Using the major mode as our point of reference, and rotating it from the 6th to 6th step, we can obtain the relative minor scale. Scales that are rotations of each other are in relative relation.  Another way of understanding the relation is to observe that relative scales share the same key signature, in the table above, no sharps or flats. To obtain the relative minor scale when given the tonic pitch of any major scale, simply construct the major scale (using the WWHWWWH formula) and determine the name of the 6th scale degree of that major scale. (If C is the major tonic, A would be the 6th scale-degree and the tonic of the relative minor.).  To obtain the relative major scale if given the tonic of any minor scale, simply construct the minor scale (using WHWWHWW) and determine the name of the third scale degree.  (If A is the minor tonic, C would be the 3rd scale-degree and tonic of the relative major.)

Parallel Relation between Major and Minor
Major and minor scales that share the same tonic pitch are in parallel relation; however,  they will not share the same key signature. To obtain the key signature for the parallel minor scale when given the tonic pitch of any major scale,  you must calculate the interval of a minor 3rd above the given tonic, and that pitch will be the tonic of the parallel minor scale.  For example, if given C major, the parallel minor key signature would be that of the key of E-flat major.  To obtain the key signature for the parallel major scale when given the tonic pitch of any minor scale, simply construct the major scale starting on the given tonic or memorize the key signatures for your major scales.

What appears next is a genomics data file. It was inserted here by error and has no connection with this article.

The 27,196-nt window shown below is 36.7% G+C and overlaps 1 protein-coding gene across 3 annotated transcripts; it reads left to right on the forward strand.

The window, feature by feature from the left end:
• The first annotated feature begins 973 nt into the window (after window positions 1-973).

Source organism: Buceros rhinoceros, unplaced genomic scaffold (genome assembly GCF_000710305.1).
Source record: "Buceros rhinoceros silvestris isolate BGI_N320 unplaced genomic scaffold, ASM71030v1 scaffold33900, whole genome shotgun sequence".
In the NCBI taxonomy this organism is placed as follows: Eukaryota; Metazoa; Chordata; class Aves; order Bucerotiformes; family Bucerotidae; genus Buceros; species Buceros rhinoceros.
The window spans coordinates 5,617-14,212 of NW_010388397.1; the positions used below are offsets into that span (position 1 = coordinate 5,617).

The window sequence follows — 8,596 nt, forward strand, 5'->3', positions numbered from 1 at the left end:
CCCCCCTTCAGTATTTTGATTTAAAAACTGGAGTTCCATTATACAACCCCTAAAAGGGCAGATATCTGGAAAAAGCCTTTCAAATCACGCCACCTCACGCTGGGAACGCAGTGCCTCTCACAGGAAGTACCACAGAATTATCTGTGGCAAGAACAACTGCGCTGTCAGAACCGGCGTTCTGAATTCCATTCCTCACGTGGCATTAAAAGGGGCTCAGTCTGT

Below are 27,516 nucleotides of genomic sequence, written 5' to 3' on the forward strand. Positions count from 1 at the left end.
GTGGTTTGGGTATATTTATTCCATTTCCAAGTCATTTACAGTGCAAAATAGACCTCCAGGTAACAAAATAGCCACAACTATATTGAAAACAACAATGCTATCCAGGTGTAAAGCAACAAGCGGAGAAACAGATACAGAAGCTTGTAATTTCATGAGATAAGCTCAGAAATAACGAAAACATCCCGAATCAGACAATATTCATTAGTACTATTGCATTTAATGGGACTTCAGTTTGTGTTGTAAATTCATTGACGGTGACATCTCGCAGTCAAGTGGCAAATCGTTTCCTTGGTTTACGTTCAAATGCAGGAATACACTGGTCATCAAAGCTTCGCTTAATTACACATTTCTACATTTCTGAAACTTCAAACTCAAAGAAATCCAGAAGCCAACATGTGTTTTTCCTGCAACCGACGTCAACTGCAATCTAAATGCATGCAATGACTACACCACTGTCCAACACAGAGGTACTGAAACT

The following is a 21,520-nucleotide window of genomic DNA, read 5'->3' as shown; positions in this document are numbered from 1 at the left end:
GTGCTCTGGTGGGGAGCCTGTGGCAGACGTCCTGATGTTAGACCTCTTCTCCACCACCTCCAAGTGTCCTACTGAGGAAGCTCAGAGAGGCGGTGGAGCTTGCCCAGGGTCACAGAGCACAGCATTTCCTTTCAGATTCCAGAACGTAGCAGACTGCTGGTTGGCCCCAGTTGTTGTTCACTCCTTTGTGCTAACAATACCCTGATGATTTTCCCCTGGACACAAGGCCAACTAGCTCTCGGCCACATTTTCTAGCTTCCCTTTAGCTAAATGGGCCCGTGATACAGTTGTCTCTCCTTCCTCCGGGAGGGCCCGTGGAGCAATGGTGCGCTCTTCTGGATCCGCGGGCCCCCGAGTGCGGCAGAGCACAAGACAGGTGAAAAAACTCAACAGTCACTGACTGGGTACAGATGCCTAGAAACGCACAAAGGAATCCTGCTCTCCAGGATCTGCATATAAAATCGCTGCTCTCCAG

Tonality and the Resolution of Dissonance by Semitone  (Click the notation to playback the examples)
Common Practice tonality (as opposed to modality), is produced primarily by the ascending half-step or semitonal resolution of the dissonant Leading-tone to the consonant Tonic in the major scale.    It is produced secondarily by the descending semitonal resolution of the dissonant Subdominant to the consonant  Mediant.  These resolutions comprise the only half-steps in the scale.  They may occur as temporally separate melodic events   or as simultaneous melodic/harmonic events.

Natural, Harmonic, and Melodic Minor(Click the notation to playback the examples)
Natural minor is synonymous with the Aeolian mode,  the rotation of major from 6-6.  As you can see, there are whole-steps rather than semitones between the 7th step and tonic, and the 4th step and the mediant.

In order to create tonality through the use of a "leading-tone" resolution to tonic, composers raise the 7th step by a semitone through the use on an accidental.  This procedure produces the harmonic minor scale.